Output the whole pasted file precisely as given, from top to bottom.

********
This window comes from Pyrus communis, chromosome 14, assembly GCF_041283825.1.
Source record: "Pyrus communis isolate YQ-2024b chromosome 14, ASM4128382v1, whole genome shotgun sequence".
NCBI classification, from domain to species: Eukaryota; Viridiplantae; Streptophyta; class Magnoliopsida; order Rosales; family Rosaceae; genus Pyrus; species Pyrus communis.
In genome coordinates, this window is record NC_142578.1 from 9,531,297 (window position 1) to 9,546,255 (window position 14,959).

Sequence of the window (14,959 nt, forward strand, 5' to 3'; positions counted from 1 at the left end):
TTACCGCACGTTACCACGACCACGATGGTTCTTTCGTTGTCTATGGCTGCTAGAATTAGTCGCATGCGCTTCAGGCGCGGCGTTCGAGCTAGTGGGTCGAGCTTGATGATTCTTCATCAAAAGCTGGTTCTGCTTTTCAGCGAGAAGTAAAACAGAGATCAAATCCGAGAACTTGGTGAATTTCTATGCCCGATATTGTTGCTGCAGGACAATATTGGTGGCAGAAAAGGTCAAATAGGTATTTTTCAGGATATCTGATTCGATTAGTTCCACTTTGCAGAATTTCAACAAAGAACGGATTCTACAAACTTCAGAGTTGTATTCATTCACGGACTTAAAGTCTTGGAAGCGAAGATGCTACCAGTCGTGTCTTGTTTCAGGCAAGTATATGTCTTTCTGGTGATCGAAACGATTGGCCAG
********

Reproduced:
This window comes from Pyrus communis, chromosome 14, assembly GCF_041283825.1.
Source record: "Pyrus communis isolate YQ-2024b chromosome 14, ASM4128382v1, whole genome shotgun sequence".
NCBI classification, from domain to species: Eukaryota; Viridiplantae; Streptophyta; class Magnoliopsida; order Rosales; family Rosaceae; genus Pyrus; species Pyrus communis.
In genome coordinates, this window is record NC_142578.1 from 9,531,297 (window position 1) to 9,546,255 (window position 14,959).

Sequence of the window (14,959 nt, forward strand, 5' to 3'; positions counted from 1 at the left end):
TTACCGCACGTTACCACGACCACGATGGTTCTTTCGTTGTCTATGGCTGCTAGAATTAGTCGCATGCGCTTCAGGCGCGGCGTTCGAGCTAGTGGGTCGAGCTTGATGATTCTTCATCAAAAGCTGGTTCTGCTTTTCAGCGAGAAGTAAAACAGAGATCAAATCCGAGAACTTGGTGAATTTCTATGCCCGATATTGTTGCTGCAGGACAATATTGGTGGCAGAAAAGGTCAAATAGGTATTTTTCAGGATATCTGATTCGATTAGTTCCACTTTGCAGAATTTCAACAAAGAACGGATTCTACAAACTTCAGAGTTGTATTCATTCACGGACTTAAAGTCTTGGAAGCGAAGATGCTACCAGTCGTGTCTTGTTTCAGGCAAGTATATGTCTTTCTGGTGATCGAAACGATTGGCCAG